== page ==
Frame Rate 74
Topic: Got cable watch HULU, Discovery wants Rev3? Apple to stream movies, and more.
Recorded: May 1, 2012
Published: May 1, 2012
Frame Rate 74:
The Big Story
- Hulu may soon only work for cable and satellite subscribers thanks to “TV Everywhere”
- Hulu to Start Requiring Pay TV Subscription From Users (Report)
Another Big Story
- 48fps preview of 'The Hobbit' gets mixed reaction at CinemaCon
- Peter Jackson responds to 'Hobbit' frame rate controversy: 'You settle into it'
- See It To Believe It: AOL Is Launching AOL On, A Video Network To Drive Video Ad Sales
- Online Video Content Pioneer Revision3 In Acquisition Talks With The Discovery Channel
- Apple courts EPIX for upcoming TV: sources
- Why doesn’t pay channel Epix switch to an over-the-top model?
- Netflix on the rise at the expense of kids' TV
- Google TV gets updated YouTube app with recommendations and channel search
- LG set to roll out Google TV models later this month
- Netflix May Revive “Jericho” With CBS
- Full trailer for PROMETHEUS
- New Dark Knight rises trailer
- SyFy Offers Up Large Scripted Development Slate
- Star Trek: The Next Generation' first full Blu-ray season arrives July 24th
What We're Watching
- Brian Brushwood: Veep, Legend of Korra, Game of Thrones, The People vs. George Lucas
- Tom Merritt: Cabin in the Woods, Game of Thrones, Mad Men, Eureka, Buffy
So last week I found myself with nothing to watch on TV. Taking a cue from all the episodes of Frame Rate I've seen, I decided to start watching original programming on YouTube through my Xbox. I was pleasantly surprised with the outcome, as I found myself enjoying ""geeky"" shows about table top games and sci-fi/fantasy novels. There were a few minor blips when it came to buffering (at one point my connection dropped which made it a MAJOR pain to re-log in and find where I left off). Still, it was such a great experience that I really gave more thought to the whole cord-cutting concept.
And then came the upfronts. Though I work in digital, I've been included in some of the TV upfronts. To be honest, I was blown away, not just at the slate of upcoming programs and shows in the upcoming months, but even at the scale and level of professionalism these marketing decks/videos/presentations had. I mean, it helps to get millions of dollars (compared to normal online display/video sites), but I can definitely see why marketers, advertisers, etc. still favor traditional broadcast/cable over other forms of media.
That being said, I am pretty excited to update you guys that an all-digital (heavy online video) advertising campaign I put together actually got approved over a mixed plan (with traditional TV). Industry shifts rarely occur overnight, but things are (slowly) changing!
Now I know you guys haven't done an ethical vs legal in a while, but I think I have an interesting one. I recently took over as the Network Administrator at the company I work for, and in the process of cleaning the data room I stumbled upon an external hard drive my predecessor left behind. Here's where it gets interesting this hard drive had probably 30 - 40 clearly pirated movies most of which were garbage or movies I have already seen. My question: What is your opinion on the legal, and ethical implications of me deciding to watch a few of the ones that actually look interesting. I look forward to hearing your thoughts love the show, keep them coming.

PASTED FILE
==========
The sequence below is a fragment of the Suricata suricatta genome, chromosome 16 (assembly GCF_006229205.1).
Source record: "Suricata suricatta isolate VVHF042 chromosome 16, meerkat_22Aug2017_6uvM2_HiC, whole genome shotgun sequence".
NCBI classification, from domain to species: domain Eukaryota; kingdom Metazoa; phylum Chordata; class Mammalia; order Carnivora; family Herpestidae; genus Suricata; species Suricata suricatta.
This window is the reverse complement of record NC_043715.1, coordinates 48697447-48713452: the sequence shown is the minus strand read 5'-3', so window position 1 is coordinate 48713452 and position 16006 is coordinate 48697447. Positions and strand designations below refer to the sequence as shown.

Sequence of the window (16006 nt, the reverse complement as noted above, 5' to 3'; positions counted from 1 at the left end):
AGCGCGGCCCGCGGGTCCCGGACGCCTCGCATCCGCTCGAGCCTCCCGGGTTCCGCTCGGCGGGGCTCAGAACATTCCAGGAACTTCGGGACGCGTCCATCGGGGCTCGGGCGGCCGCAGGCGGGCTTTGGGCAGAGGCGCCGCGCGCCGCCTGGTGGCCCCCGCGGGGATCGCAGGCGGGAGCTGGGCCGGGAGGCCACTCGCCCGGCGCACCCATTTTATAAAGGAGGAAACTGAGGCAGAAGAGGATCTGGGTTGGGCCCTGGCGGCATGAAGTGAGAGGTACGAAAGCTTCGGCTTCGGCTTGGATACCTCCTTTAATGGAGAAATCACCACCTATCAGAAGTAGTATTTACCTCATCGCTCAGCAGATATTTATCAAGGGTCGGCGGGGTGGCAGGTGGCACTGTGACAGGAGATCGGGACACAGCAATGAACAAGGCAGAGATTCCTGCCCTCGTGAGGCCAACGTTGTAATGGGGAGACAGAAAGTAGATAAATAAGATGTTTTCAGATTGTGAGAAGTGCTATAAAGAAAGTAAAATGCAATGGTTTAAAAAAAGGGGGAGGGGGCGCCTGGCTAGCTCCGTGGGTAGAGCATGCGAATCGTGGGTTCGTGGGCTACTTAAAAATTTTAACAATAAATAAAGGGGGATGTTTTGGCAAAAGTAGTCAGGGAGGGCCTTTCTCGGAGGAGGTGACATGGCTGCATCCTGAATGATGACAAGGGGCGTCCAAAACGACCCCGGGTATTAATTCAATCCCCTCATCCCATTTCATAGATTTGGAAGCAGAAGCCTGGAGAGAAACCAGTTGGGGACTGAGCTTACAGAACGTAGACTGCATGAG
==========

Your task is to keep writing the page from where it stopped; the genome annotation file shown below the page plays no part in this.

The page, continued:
Thank you, Sean
Justin Robert Young is absolutely 100% correct! Our plan is to subscribe to Netflix Streaming, watch every new episode of Arrested Development, then cancel Streaming. And I can't be the only one.
Keep up the sexy! Best show on TWiT!"
I was watching last week's ""What We're Watching"" segment and really agreed with Brian's sentiment about The Legend of Korra appealing to the college kids who watched Avatar when they were younger. Being one of those 19-year old college kids who watched Avatar when I was 15 (on Brian's recommendation, actually), I actually thought the same thing while watching it. It did get me thinking, however, of the culture of cartoons and how it's changed over the past 20 years. My parents, and even my brother, who is 26, always find it a little strange when I watch cartoons or Super Sentai (the Japanese show upon which Power Rangers is based. I do a podcast about it: Podcast Sentai Power Rangers, find it on iTunes) because when they were young, cartoons had always been for kids. Sure, you have your Simpsons and Family Guys and South Parks, but beyond the ""adult cartoons"", people don't think of stuff like Cowboy Bebop or Batman the Animated Series that van c enjoyed by a large age range. Some of the best parts of Toy Story are things I didn't catch when I was 7, but understood when I was 17 and Woody called Buzz ""Buzz Light Beer."" Anyway, I think I'm rambling, so I'll bring it around with a question: what do you guys think about the shift in cartoon vulture from ""kid's TV"" to just ""TV."" Also, weren't kids shows much better when you were kids? Today's children's programming just seems very crass and inappropriate...
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